All Photos by Tamara Hansen

Spring Awakening at Sage Theatre Institute
Review by Gail M. Burns and Larry Murray


Larry Murray: With book and lyrics by Steven Sater and music by Duncan Sheik, the 2006 Tony Award-winning alternative rock musical Spring Awakening is now playing at Sage College in Troy, New York at the audience-friendly Meader Little Theatre. Last performance April 26. I am putting all this information up front because this review is more of a “must see” reader advisory: this production with its youthful cast is directed by Leigh Strimbeck and utilizes a functional and ingenious set by Juliana Haubrich.

Gail M. Burns: The Theatre Institute at Sage is a great company that is doing some really great theatre. TIS is only five years old, but it is carrying on the tradition established on its campus by the now defunct New York State Theatre Institute, which utilized Sage facilities, faculty and students to provide quality theatre for schools and the general public from 1974-2010. The connection with Sage was NYSTI’s greatest asset, and in turn the company helped the Sage Colleges develop a robust theatre curriculum. It is not at all surprising to see what talented students select Sage today.

Larry: We haven’t had a chance to see this cutting edge musical much in these parts, the only production I can remember is the one at the University at Albany Department of Theatre which was last year. None of our Equity companies, nor even the Mac-Haydn or Theater Barn have staged it. That may because the music is so important to the whole production, and it requires violin, cello and bass in addition to piano, drums and guitar. Two or three synthesizers will never do the score justice. I was as impressed with the accomplished musicians and Music Director Marcus Schlegel, as with the actors. The cellist, Erin Rousseau, on whom much of the melody line rests, has a vibrato and intonation that infused the songs with real heart.

Gail: I saw a production of the 1890/91 Franz Wedekind play of the same name, upon which this musical is based, at Williams College many years ago. Spring Awakening is an ideal college show because you need to have a young cast and a fairly sophisticated audience. Really, the best way to “get away with” staging this fierce and graphic material is to bill it as education. The play has a prominent role in the development of 20th century theatre, and, as you mentioned, this musical version has made history too.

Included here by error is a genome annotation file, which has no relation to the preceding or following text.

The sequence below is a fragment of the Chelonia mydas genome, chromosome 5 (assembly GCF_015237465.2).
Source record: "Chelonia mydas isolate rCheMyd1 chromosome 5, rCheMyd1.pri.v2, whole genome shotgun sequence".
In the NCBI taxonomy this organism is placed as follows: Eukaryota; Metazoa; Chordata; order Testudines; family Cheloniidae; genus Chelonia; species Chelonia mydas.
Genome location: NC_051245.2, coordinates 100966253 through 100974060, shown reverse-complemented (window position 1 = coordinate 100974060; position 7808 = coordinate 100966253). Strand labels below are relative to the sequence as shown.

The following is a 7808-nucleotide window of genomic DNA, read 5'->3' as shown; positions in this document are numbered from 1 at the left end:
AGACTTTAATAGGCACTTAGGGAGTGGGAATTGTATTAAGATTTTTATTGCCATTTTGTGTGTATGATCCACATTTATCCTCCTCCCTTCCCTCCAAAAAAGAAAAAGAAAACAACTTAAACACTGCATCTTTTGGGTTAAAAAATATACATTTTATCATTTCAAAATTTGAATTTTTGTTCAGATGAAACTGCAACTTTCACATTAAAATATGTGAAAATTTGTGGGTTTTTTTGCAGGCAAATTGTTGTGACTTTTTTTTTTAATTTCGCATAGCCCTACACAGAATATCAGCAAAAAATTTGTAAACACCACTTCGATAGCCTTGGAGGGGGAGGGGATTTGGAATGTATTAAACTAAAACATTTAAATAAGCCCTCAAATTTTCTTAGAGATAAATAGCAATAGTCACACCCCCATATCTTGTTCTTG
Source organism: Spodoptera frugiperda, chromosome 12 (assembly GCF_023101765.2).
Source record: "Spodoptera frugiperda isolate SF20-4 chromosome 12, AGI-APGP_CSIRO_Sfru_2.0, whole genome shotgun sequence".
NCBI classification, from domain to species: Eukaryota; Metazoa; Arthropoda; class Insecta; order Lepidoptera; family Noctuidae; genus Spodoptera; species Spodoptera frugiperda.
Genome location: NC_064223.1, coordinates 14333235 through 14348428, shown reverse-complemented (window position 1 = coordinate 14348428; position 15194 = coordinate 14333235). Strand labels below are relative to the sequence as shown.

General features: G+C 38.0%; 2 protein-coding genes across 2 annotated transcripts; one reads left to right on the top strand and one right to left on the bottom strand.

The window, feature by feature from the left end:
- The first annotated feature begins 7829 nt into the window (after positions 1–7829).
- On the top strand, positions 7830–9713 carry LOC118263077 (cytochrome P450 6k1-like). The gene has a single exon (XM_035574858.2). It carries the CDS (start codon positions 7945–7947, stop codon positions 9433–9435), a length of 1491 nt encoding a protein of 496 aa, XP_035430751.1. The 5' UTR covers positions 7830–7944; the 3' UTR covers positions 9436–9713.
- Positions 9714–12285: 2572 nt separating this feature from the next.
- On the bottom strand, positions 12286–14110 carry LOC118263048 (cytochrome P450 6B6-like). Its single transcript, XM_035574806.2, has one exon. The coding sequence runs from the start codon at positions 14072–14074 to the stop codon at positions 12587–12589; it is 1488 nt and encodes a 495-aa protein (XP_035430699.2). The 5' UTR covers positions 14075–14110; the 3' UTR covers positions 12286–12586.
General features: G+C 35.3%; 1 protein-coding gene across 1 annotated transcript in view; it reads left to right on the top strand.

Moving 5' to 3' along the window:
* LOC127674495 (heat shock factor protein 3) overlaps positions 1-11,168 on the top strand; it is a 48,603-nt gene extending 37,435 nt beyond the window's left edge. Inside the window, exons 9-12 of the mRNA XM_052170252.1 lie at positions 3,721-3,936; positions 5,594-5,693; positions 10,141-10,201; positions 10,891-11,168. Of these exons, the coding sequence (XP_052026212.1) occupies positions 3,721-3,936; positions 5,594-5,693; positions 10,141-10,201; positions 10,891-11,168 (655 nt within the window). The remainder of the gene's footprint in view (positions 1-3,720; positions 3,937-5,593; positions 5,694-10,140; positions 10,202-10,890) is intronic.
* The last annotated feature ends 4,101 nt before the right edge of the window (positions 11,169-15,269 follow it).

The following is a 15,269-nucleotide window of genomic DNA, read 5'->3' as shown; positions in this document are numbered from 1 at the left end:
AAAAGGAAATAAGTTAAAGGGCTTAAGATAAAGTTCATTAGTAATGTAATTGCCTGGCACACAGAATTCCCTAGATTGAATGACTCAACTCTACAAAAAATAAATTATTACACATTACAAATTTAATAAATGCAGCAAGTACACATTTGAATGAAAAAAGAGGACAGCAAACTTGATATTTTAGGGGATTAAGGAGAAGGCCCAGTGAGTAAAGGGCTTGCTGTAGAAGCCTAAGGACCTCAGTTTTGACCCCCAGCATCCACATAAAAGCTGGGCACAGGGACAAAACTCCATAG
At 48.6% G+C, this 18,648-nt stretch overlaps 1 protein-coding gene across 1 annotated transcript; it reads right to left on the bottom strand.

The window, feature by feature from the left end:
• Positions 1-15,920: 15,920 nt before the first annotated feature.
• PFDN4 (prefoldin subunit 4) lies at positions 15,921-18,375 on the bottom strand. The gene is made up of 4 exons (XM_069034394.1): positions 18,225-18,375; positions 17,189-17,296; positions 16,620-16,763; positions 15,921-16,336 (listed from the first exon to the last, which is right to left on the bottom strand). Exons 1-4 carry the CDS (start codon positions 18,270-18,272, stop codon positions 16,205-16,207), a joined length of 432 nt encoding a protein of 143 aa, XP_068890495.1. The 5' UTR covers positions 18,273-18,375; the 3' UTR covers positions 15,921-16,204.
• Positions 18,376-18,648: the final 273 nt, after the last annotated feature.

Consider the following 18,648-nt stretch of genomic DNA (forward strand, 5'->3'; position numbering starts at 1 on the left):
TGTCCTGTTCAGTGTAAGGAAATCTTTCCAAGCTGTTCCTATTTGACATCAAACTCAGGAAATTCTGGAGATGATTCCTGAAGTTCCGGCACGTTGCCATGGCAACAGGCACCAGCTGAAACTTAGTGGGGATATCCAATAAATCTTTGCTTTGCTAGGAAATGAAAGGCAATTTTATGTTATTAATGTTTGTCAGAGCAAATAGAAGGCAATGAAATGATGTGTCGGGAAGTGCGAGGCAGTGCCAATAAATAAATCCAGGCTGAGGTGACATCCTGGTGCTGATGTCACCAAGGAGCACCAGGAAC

Larry: I loved the young actors, too. The story is set in the late 19th Century yet the journey from adolescence to adulthood is timeless, and director Strimbeck and her wonderful cast did not shy away from the themes of self-discovery and budding sexuality, did she. Under the thumb of repressive parents and teachers, it’s a wonder as many survived what with the adults withholding information on sex or to give them any grounding for future relationships. The torments that Wendla (Katie Pedro) and Moritz (Austin Lombardi) went through were very different, but the end result was equally tragic.

Gail: These characters are what we now consider high school age, but I understand that it is illegal to cast actors that young in this show because it is considered child pornography. There is a “high school version” available, but I shudder to think what it consists of. What is being performed here is the full Broadway version, but people who saw the show in New York have told me this is a kinder and gentler staging. There is no nudity, and the sexual encounter between Wendla and Melchior is dimly lit and played far upstage. In general this show is much less shocking and violent than the original.

I should make it clear that my complaints about the softening of the original material are not directed at Strimbeck or anyone else affiliated with this production, but with Sater and Sheik’s adaptation. Yes, modern audiences don’t like to sit through three acts of anything, and you sell more Broadway tickets with romance than sexual assault, but the whole point of Spring Awakening in both its forms is the desperate need for young adolescents to have full access to the information they need to understand and manage their new reality as fiercely sexual beings. When you side-step questions of consent, or skirt the horrors of a hasty and botched illegal abortion, you are denying crucial portions of that reality.

Larry: I was taken with the imposing presence of Lucas Phayre-Gonzalez as Melchior, who is sort of the glue that holds the whole story together, going to bat for Moritz when when his friend is being bullied by the imperious schoolmaster who clearly has it in for the lad.

Gail: By making Melchior and Wendla a romantic pair, instead of the awkward, nonconsensual hook-up Wedekind intended, they become blander and less interesting than many of the characters around them. Austin Lombardi turns in an astonishing and powerful performance as the tortured Moritz, and Taylor Hoffman is a stand-out in every way as Ilse. I literally could not take my eyes off her in the opening full-cast number, even though the stage was filled with talent.